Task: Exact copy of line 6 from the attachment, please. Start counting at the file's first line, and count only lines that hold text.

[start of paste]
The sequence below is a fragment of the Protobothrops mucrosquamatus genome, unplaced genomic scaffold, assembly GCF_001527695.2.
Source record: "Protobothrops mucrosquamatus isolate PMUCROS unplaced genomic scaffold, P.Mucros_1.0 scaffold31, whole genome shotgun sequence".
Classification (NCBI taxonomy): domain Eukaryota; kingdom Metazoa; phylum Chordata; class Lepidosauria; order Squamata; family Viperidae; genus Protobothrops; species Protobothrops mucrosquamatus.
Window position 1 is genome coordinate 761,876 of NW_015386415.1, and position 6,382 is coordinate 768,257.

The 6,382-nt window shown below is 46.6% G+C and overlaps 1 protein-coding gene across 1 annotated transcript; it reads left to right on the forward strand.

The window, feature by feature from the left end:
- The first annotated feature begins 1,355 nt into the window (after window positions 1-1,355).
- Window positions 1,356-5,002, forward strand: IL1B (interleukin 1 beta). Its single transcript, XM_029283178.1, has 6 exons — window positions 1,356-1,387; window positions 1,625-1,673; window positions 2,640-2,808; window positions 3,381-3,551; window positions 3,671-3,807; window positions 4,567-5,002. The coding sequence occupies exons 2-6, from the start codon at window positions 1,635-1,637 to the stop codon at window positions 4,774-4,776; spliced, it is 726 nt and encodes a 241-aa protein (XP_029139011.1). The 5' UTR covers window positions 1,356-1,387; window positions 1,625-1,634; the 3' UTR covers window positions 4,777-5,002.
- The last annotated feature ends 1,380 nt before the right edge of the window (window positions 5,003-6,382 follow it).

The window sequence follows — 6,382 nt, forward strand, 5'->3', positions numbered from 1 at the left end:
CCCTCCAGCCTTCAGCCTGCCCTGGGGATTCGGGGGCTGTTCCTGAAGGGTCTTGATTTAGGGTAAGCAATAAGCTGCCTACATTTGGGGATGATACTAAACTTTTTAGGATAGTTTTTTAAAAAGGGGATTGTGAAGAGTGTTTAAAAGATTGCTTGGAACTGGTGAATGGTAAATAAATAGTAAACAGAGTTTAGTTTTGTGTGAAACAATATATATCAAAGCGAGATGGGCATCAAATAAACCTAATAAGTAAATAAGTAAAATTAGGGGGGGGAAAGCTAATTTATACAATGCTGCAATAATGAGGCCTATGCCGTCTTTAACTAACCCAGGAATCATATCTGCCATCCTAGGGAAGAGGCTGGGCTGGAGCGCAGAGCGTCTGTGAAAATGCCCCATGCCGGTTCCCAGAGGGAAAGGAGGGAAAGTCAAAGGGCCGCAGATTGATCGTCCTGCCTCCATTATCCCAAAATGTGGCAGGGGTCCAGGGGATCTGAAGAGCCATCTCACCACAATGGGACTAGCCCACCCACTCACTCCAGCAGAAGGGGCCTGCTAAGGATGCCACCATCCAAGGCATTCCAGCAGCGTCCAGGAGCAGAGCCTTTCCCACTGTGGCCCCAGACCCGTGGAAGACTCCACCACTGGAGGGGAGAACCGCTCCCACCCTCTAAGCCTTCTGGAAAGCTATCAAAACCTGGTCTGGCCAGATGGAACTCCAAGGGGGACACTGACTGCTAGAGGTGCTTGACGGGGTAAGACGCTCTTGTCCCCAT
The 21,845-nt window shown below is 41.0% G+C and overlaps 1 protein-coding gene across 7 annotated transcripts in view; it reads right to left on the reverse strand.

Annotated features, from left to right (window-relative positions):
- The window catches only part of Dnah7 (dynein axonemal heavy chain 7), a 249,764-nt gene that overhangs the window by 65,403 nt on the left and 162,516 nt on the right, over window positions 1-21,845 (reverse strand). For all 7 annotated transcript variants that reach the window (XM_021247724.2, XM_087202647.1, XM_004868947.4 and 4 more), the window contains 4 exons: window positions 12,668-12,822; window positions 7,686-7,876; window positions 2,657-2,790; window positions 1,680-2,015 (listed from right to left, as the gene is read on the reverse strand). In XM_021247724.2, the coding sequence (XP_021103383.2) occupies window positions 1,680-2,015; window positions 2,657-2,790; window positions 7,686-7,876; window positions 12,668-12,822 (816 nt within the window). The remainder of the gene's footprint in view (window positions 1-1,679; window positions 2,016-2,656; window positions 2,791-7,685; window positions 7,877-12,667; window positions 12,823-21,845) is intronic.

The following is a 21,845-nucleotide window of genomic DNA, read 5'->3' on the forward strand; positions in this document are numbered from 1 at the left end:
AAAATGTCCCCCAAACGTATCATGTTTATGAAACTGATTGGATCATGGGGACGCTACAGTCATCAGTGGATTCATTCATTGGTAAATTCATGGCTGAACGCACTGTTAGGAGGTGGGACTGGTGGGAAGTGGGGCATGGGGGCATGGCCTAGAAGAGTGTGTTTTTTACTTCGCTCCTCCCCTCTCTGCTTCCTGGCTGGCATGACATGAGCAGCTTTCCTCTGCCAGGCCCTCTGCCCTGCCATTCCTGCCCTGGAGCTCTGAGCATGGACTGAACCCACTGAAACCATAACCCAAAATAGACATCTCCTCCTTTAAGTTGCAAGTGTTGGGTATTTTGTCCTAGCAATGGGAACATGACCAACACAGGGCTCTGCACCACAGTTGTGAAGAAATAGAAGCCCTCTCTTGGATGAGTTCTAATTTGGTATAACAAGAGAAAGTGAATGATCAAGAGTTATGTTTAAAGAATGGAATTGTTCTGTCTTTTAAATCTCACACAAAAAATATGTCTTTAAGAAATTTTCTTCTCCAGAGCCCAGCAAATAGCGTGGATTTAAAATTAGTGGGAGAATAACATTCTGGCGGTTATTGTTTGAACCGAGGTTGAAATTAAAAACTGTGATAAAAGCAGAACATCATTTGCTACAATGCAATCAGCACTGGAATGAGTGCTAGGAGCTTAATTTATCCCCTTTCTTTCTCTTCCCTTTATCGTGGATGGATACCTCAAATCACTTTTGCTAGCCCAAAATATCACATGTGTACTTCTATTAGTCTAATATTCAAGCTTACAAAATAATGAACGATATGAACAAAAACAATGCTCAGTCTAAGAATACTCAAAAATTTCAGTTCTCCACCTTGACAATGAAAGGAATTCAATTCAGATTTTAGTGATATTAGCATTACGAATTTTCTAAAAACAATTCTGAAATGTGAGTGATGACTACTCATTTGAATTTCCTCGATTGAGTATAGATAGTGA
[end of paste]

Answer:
The window, feature by feature from the left end: